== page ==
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I am implementing a library (Linux) and I created some functions to block new instances of a running program and I was wonder if there are some better improvements for it.

Here is a program which describes what I am trying:

#include <errno.h>
#include <fcntl.h>
#include <stdio.h>
#include <string.h>
#include <stdlib.h>
#include <unistd.h>
#include <sys/wait.h>

#define SECONDS 20

static char *program_path = NULL;

char *my_strtok         ( char *const msg, const char *const ch );
void block_new_instance ( const char *const instance );
void clean_instance     ( void );

int main ( int argc, char *argv[] )
{
    if ( argc != 1 )
    {
        printf( "\n\t*** Arguments are NOT allowed. ***\n" );
        exit( EXIT_FAILURE );
    }

    block_new_instance( argv[ 0 ]  );
    sleep( SECONDS );
}

void block_new_instance( const char *const instance )
{
    char prog_name[ strlen( instance ) + 1 ];
    memset( prog_name, '\0', sizeof( prog_name ) );
    strcpy( prog_name, instance );
    char *buffer = my_strtok( prog_name, "/" );
    struct flock file_lock;
    char *dir = getenv( "HOME" );

    if ( dir == NULL || dir[0] != '/' )
    {
        fprintf( stderr, "Wrong Directory, getenv(): %s (%d)\n", strerror( errno ), errno );
        exit( EXIT_FAILURE );
    }

    program_path = calloc( sizeof ( *program_path ), strlen( dir ) + ( strlen( buffer )  + sizeof ( "/" ) ) );
    if ( program_path == NULL )
    {
        printf( "Error, malloc()\n" );
        exit ( EXIT_FAILURE );
    }

    memcpy( program_path, dir, strlen( dir ) );
    memcpy( program_path + strlen( dir ), "/", sizeof( "/") );
    memcpy( program_path + ( strlen( dir ) + strlen( "/" ) ), buffer, strlen( buffer ) );

    int file_desk = open( program_path, O_RDWR | O_CREAT, 0600 );
    if ( file_desk < 0 )
    {
        fprintf( stderr, "open: %s (%d)\n", strerror( errno ), errno );
        exit( EXIT_FAILURE );
    }

    file_lock.l_start   = 0;
    file_lock.l_len     = 0;
    file_lock.l_type    = F_WRLCK;
    file_lock.l_whence  = SEEK_SET;

    if ( fcntl( file_desk, F_SETLK, &file_lock ) < 0 )
    {
        fprintf( stderr, "%s is already running\n", buffer );
        exit( EXIT_FAILURE );
    }
    atexit( clean_instance );
}

char *my_strtok( char *const msg, const char *const ch )
{
    char *ret = NULL;
    char *tmp = strtok( msg, ch );
    while ( tmp != NULL )
    {
        ret = tmp;
        tmp = strtok( NULL, ch );
    }

    if ( ret == NULL )
    {
        return NULL;
    }
    return ret;
}

void clean_instance( void )
{
    unlink ( program_path );
    free   ( program_path );
}

Possible Outputs are:

*** Arguments are NOT allowed. **

or:

Program is already running

I would like to know which improvements are needed?

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  • 1
    \$\begingroup\$ When/Why would you use this? More context would help with figuring out possible (unwanted) side-effects. \$\endgroup\$ – Mast Dec 13 '18 at 0:25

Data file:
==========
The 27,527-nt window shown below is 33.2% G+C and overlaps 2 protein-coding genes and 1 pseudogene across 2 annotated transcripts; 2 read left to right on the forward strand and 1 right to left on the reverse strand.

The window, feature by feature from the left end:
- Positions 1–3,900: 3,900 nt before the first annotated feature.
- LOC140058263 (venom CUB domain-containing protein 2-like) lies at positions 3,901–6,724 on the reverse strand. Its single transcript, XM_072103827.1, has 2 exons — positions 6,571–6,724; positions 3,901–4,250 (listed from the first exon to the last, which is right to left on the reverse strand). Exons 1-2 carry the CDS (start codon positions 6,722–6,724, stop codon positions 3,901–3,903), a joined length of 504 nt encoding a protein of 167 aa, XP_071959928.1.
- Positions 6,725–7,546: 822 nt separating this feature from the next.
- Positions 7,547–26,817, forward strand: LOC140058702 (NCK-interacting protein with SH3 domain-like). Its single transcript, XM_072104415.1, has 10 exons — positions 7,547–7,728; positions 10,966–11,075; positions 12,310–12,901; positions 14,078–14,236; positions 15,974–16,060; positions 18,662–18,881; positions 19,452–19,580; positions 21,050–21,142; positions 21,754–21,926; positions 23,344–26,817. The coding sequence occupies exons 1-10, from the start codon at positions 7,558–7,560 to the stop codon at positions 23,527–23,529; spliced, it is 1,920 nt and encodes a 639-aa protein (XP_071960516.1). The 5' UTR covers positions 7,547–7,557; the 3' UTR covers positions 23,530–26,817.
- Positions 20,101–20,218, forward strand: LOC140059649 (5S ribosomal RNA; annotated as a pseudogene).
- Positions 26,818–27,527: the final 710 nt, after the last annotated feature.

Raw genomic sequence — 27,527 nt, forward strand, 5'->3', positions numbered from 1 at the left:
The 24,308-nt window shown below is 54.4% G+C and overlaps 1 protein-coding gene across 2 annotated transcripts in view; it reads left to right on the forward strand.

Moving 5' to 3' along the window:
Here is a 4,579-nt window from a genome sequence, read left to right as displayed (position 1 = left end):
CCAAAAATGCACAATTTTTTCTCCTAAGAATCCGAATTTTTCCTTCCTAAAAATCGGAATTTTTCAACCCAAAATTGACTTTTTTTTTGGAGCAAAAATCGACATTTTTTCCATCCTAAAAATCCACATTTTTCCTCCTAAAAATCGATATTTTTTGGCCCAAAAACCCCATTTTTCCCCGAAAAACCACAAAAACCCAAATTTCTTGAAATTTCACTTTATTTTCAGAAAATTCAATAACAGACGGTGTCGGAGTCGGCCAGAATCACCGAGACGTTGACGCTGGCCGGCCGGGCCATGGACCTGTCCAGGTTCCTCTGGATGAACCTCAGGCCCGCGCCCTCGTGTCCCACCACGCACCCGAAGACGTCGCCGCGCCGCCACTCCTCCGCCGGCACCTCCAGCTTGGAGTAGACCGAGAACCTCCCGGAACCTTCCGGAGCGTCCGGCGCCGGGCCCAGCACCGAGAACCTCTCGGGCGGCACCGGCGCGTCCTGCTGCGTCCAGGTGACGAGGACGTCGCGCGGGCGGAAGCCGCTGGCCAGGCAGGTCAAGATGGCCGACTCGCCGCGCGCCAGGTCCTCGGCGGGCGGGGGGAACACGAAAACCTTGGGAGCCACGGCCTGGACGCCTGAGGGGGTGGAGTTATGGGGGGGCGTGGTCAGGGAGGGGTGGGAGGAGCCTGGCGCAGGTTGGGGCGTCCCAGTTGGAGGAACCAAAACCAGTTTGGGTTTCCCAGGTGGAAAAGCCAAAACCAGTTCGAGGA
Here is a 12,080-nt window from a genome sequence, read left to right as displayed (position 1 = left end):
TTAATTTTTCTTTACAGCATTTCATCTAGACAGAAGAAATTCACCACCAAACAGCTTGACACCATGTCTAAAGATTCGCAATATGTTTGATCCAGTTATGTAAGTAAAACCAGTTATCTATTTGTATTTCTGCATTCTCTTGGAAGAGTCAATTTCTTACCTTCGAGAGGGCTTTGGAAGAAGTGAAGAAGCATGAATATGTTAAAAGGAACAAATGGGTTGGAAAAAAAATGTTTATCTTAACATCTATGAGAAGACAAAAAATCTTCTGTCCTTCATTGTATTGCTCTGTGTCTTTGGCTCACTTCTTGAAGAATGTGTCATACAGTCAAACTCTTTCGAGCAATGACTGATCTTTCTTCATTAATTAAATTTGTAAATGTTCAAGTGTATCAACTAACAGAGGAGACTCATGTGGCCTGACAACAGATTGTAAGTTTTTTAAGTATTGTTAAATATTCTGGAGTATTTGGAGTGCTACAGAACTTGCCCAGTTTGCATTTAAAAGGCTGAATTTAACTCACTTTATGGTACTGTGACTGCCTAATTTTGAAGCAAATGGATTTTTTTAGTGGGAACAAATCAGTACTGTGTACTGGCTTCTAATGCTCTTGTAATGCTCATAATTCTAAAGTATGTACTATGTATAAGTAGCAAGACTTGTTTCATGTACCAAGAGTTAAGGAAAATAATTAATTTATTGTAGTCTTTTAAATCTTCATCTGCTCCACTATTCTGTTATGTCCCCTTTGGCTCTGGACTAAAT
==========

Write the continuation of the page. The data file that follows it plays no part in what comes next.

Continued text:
• \$\begingroup\$ The usual motivation is for daemons - but most platforms have libraries or utility programs to manage pidfiles for you (in the right place) so you don't have to roll your own. For example, Debian has start-stop-daemon (and even if you don't use it, you can follow its conventions) \$\endgroup\$ – Toby Speight Dec 13 '18 at 10:32
  • \$\begingroup\$ @Mast there is about an application which it will be compiled/installed in &HOME and I need to prevent it for running more instance of the same program on that Machine. \$\endgroup\$ – Michael B. Dec 13 '18 at 10:43
  • 1
    \$\begingroup\$ Please read "What should I do when someone answers my question?" \$\endgroup\$ – Deduplicator Dec 13 '18 at 12:32
2
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  • Three calls to memcpy seem to emulate sprintf(program_path, "%s/%s", dir, buffer);

  • my_strtok is a not very clean substitute for dirname.

  • The lock file is always created in the home directory, and only accounts for the base name of the executable. It means that /usr/foo would block /opt/foo.

  • The locker does not account for the links (again, it only cares about the base name of the executable). Different names may refer to the physically same file; invocations via links would not lock each other out.

  • A callback registered with atexit is only guaranteed to be called if the program exits normally. If the program is terminated by the signal, the lock file would not be removed.

| improve this answer | |
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  • \$\begingroup\$ Ar you suggesting that I change char *dir = getenv( "PATH" ); to const char *dir = "/tmp"; ? \$\endgroup\$ – Michael B. Dec 13 '18 at 9:21
  • \$\begingroup\$ my_strtok is a not very clean substitute for dirname. I was thinking to call extern char *__progname but I am not familiar with it. Does Apply to all Linux environments or only some of them? \$\endgroup\$ – Michael B. Dec 13 '18 at 9:23
  • \$\begingroup\$ A callback registered with atexit is only guaranteed to be called if the program exits normally. - I updated my Question and added a function called catch_ctrl_c_and_exit and used as argument for SIGNAL signal( SIGINT, catch_ctrl_c_and_exit ); and I also changed char *dir = getenv( "PATH" ); to const char *dir = "/tmp"; \$\endgroup\$ – Michael B. Dec 13 '18 at 10:27
  • \$\begingroup\$ Using CTRL+C or killall -9 PID seems to remove the file from /tmp/. Do I need some more features? \$\endgroup\$ – Michael B. Dec 13 '18 at 10:32

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